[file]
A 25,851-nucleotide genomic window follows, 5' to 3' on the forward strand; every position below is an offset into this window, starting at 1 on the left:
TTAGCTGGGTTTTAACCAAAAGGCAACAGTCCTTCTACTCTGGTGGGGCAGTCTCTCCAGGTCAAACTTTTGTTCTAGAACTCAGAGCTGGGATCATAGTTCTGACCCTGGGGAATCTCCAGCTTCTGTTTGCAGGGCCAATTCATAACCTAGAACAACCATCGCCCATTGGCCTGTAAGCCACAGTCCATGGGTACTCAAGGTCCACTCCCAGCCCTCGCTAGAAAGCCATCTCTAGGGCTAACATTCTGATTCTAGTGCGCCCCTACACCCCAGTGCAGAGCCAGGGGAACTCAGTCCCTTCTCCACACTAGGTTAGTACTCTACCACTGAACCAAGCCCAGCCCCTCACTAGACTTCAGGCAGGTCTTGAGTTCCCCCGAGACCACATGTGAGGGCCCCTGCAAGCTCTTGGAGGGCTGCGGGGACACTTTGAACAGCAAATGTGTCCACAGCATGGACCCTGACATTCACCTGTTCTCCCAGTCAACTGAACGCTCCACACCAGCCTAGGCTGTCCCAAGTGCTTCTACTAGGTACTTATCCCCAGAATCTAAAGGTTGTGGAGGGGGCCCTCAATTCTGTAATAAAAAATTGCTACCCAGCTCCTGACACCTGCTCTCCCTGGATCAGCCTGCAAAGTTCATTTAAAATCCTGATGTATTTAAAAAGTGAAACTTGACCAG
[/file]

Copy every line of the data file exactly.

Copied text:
A 25,851-nucleotide genomic window follows, 5' to 3' on the forward strand; every position below is an offset into this window, starting at 1 on the left:
TTAGCTGGGTTTTAACCAAAAGGCAACAGTCCTTCTACTCTGGTGGGGCAGTCTCTCCAGGTCAAACTTTTGTTCTAGAACTCAGAGCTGGGATCATAGTTCTGACCCTGGGGAATCTCCAGCTTCTGTTTGCAGGGCCAATTCATAACCTAGAACAACCATCGCCCATTGGCCTGTAAGCCACAGTCCATGGGTACTCAAGGTCCACTCCCAGCCCTCGCTAGAAAGCCATCTCTAGGGCTAACATTCTGATTCTAGTGCGCCCCTACACCCCAGTGCAGAGCCAGGGGAACTCAGTCCCTTCTCCACACTAGGTTAGTACTCTACCACTGAACCAAGCCCAGCCCCTCACTAGACTTCAGGCAGGTCTTGAGTTCCCCCGAGACCACATGTGAGGGCCCCTGCAAGCTCTTGGAGGGCTGCGGGGACACTTTGAACAGCAAATGTGTCCACAGCATGGACCCTGACATTCACCTGTTCTCCCAGTCAACTGAACGCTCCACACCAGCCTAGGCTGTCCCAAGTGCTTCTACTAGGTACTTATCCCCAGAATCTAAAGGTTGTGGAGGGGGCCCTCAATTCTGTAATAAAAAATTGCTACCCAGCTCCTGACACCTGCTCTCCCTGGATCAGCCTGCAAAGTTCATTTAAAATCCTGATGTATTTAAAAAGTGAAACTTGACCAG